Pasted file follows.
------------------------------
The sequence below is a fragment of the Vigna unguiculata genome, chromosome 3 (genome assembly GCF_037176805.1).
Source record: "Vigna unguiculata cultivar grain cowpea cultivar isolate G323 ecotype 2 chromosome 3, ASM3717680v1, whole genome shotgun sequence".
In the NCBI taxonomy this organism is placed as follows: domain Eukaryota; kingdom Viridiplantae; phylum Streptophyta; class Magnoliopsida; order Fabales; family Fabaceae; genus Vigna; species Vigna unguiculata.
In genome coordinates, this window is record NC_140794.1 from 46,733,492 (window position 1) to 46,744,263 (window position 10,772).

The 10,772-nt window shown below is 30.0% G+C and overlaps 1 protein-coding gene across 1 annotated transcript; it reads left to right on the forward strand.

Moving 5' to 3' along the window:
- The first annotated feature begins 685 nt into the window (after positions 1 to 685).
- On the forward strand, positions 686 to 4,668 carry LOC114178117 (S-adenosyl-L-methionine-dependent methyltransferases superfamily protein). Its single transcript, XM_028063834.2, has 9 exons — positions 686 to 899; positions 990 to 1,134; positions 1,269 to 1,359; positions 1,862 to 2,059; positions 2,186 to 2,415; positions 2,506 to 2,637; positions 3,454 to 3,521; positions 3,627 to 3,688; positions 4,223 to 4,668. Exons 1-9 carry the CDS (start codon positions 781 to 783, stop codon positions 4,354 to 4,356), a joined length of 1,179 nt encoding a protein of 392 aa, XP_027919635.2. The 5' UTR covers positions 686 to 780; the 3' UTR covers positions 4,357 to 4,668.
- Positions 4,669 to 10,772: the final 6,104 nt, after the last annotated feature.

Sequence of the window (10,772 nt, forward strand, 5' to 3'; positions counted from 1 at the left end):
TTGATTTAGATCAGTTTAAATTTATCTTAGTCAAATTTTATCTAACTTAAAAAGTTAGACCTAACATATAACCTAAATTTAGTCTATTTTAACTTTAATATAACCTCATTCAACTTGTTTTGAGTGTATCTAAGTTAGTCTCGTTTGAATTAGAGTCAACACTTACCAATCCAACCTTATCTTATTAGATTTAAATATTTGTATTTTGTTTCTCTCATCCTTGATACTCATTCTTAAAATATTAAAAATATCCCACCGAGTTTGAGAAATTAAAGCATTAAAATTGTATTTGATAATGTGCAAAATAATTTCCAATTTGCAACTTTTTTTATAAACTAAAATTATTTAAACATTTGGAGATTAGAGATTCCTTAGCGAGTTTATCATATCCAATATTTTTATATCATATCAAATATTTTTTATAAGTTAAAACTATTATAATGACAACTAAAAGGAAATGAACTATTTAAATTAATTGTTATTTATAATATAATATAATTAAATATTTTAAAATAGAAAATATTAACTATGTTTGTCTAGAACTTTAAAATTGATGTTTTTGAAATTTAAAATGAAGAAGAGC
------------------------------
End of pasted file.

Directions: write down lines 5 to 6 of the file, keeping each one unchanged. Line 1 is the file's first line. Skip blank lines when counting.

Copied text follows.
The 10,772-nt window shown below is 30.0% G+C and overlaps 1 protein-coding gene across 1 annotated transcript; it reads left to right on the forward strand.

Moving 5' to 3' along the window: